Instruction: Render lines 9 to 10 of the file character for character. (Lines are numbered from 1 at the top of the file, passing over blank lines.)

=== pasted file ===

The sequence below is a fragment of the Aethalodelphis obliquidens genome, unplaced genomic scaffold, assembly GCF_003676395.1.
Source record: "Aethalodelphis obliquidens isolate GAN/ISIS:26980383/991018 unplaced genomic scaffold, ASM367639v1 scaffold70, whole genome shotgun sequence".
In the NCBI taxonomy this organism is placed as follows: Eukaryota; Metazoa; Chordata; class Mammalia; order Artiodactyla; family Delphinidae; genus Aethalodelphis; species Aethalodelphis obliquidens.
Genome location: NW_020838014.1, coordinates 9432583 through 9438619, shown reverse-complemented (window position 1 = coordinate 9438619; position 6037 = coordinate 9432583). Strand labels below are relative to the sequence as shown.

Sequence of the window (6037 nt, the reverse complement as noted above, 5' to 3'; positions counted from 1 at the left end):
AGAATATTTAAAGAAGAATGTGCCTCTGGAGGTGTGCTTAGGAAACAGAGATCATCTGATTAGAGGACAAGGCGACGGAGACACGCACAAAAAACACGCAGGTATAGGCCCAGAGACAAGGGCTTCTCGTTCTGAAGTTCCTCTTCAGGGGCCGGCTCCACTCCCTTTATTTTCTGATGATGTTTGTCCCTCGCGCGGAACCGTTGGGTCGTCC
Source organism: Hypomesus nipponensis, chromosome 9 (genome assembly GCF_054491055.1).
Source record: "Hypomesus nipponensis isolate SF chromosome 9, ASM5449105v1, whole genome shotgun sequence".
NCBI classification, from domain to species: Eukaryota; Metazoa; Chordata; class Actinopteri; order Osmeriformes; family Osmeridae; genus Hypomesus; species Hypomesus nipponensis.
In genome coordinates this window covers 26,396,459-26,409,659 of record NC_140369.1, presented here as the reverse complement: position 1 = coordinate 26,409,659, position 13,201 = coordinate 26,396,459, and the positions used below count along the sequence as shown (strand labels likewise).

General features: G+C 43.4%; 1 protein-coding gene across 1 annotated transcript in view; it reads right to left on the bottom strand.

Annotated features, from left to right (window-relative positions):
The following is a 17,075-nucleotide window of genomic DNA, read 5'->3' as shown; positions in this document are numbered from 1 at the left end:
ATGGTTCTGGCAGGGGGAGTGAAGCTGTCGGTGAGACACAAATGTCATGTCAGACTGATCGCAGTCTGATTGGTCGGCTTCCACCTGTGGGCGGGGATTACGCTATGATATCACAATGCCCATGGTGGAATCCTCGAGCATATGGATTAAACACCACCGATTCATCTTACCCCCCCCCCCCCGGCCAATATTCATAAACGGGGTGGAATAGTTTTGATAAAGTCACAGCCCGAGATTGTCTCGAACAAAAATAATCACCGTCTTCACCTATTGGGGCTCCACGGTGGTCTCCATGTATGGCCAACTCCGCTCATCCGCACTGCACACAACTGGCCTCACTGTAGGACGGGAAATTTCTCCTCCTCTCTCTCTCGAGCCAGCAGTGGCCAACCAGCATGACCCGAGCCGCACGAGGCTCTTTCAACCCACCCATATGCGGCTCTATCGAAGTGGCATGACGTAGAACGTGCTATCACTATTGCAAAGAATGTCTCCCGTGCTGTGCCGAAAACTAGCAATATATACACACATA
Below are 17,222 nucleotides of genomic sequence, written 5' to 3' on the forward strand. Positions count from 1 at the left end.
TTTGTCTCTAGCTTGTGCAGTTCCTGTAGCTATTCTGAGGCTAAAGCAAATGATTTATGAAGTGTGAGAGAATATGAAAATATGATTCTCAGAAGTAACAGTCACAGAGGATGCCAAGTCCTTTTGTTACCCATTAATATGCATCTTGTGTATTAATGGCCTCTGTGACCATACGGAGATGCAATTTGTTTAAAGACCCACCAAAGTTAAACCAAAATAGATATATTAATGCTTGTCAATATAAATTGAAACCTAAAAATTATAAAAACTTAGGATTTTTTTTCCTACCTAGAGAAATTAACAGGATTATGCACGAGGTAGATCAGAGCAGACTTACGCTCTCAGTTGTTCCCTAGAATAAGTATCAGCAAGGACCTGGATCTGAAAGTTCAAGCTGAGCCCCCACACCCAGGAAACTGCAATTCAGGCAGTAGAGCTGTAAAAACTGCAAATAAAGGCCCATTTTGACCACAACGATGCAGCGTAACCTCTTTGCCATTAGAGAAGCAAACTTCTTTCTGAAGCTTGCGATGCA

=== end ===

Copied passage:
NCBI classification, from domain to species: Eukaryota; Metazoa; Chordata; class Actinopteri; order Osmeriformes; family Osmeridae; genus Hypomesus; species Hypomesus nipponensis.
In genome coordinates this window covers 26,396,459-26,409,659 of record NC_140369.1, presented here as the reverse complement: position 1 = coordinate 26,409,659, position 13,201 = coordinate 26,396,459, and the positions used below count along the sequence as shown (strand labels likewise).